Enjoying the outdoors with him obviously has so many benefits, but like everything in life there are always things to watch out for. Thinking of our most recent camping trip to the Oregon coast, along with getting enough sleep, planning out meals, and staying dry and warm from the elements, keeping Bergen safe and unharmed from our campfires was at the top of the list.
Like many toddlers, he’s a mini-scientist. He wants to know how things work, but we’re not about to let him test out how a fire might feel and risk potential burns and a visit to the emergency room (especially while on the road). Instead, we’ve done our best to prevent any mishaps.
4 Tips for Keeping Toddlers Safe around Campfires
If I had to pick my favorite aspect of spring in Seattle, it would be our gorgeous cherry blossoms that pop open all over the city letting us know we made it. We made it through yet another dreary, gray winter, and it’s time to celebrate.
It’s no secret. The “quad” at the University of Washington is one of the best places to view the beautiful bloomig blossoms. The surrounding buildings add a great backdrop, the brick walkways tie it all together, and just being on a college campus brings a sense of wonder and possibility.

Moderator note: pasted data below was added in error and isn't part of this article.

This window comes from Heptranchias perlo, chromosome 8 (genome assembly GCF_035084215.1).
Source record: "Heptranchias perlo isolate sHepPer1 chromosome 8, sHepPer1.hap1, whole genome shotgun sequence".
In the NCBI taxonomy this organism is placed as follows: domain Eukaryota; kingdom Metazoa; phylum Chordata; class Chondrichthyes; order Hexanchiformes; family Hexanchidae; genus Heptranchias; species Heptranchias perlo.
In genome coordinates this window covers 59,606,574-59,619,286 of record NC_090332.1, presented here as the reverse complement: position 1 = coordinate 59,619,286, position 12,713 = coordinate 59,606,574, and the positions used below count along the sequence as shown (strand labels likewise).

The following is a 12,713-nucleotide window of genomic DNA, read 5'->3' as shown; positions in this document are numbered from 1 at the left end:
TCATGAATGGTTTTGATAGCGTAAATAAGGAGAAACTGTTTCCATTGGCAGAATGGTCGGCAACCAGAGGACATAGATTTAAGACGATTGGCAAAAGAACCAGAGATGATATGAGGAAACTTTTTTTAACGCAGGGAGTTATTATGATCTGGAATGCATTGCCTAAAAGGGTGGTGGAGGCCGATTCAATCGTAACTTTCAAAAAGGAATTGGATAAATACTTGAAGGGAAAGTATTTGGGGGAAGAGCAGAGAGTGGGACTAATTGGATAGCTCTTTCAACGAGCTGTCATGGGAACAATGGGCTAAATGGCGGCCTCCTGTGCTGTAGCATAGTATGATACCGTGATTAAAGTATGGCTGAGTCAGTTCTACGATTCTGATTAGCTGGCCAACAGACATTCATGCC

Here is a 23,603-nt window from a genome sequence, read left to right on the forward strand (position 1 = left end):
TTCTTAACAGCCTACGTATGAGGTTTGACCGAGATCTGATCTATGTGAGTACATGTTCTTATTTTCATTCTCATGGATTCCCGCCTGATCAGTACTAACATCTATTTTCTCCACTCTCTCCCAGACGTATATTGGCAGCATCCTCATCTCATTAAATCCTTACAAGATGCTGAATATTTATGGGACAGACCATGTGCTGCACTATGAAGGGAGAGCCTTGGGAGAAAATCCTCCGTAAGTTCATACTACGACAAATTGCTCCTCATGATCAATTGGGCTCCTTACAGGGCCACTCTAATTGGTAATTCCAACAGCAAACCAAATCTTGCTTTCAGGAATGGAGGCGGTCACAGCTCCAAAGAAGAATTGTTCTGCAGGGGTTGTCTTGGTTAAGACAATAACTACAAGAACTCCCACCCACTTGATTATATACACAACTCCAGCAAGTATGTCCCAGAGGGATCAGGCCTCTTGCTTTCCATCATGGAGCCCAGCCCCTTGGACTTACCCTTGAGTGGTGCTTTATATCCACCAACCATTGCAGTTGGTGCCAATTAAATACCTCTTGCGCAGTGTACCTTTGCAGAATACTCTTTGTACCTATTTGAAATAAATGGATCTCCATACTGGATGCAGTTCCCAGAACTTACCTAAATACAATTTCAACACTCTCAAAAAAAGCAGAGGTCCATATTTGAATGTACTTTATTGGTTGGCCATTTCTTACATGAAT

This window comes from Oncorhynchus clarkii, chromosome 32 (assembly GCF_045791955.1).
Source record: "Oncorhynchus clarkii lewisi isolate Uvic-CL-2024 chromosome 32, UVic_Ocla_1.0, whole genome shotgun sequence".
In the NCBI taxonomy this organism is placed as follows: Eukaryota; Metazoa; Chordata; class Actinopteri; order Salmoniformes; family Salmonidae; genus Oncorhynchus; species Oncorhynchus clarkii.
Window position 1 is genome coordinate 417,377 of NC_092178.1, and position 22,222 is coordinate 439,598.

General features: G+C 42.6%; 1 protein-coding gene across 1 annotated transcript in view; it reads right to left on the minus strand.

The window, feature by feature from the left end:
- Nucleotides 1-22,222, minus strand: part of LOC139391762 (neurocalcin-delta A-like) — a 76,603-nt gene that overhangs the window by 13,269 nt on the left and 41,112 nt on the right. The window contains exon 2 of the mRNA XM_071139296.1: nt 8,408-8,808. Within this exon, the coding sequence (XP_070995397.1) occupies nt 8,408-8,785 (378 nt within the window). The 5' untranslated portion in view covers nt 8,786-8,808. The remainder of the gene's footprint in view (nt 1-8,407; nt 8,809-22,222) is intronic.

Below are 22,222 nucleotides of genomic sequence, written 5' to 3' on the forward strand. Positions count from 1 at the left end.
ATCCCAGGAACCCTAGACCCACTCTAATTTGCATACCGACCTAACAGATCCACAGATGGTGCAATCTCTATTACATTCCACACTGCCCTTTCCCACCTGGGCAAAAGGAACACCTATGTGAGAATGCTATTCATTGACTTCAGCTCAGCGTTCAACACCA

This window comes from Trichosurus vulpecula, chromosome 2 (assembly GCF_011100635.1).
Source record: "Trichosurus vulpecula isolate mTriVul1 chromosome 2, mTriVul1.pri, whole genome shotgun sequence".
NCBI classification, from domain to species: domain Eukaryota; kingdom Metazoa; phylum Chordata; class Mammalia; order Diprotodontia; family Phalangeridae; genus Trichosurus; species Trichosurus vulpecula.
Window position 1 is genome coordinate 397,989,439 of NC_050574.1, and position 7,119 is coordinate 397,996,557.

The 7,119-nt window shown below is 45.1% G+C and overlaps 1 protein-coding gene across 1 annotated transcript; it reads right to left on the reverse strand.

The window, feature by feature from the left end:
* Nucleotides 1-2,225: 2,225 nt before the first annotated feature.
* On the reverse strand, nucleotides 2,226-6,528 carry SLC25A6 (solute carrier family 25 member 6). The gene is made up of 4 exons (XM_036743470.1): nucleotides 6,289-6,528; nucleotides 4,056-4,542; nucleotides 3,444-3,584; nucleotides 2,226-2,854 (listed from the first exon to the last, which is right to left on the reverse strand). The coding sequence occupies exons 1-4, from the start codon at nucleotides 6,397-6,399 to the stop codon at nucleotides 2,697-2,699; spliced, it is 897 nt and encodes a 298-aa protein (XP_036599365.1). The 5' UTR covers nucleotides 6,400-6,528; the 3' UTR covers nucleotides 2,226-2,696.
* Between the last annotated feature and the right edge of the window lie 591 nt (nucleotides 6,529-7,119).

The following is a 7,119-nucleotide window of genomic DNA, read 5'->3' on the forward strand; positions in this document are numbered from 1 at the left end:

This spring we’ve actually made it to campus twice. The first time by bike just before the flowers were at their peak. Sure, the trees didn’t quite have the cotton candy effect of when the blossoms are truly in their prime, but I’ll take that experience any day over what happened when we returned a week or so later. Let’s just say a sunny, warm (for Seattle) Sunday isn’t the best time to enjoy a relaxing, leisurely stroll around the quad.
So my mental scrapbook of our collegiate cherry blossoms will look something like this:
With spring well underway here in Seattle, new life is popping up everywhere from the flowering trees to the blooms lining the sidewalks and edges. Cherry Blossoms, magnolias, rhododendrons, daffodils, hyacinth, and more recently even tulips are making an appearance. Leaves are sprouting all over adding some much needed color to the dull backdrop of the winter months.
Deciding to visit zoos in the towns and cities that we travel to is a no-brainer. First off, with our membership to our zoo here in Seattle (Woodland Park Zoo), our entry to other zoos is often free or discounted. Secondly, it’s one of those win-win places for kids and adults. Plenty for grown-ups to enjoy without feeling like they are missing out and sitting at the kiddie table all day, but also so engaging for children with exhibits designed just for them. It would be hard to find a kid who wasn’t interested in animals, right?
We usually straddle our meals for before and after our adventures on the trail and just stick to snacking for a little energy boost. However, seeing some of my fellow hikers’ delicious looking fare and enjoying that downtime in nature, I was curious to see how a full serving of food would impact our hiking experience.
Great Outdoors Food gave us a chance to ease into the idea of packing a trail lunch.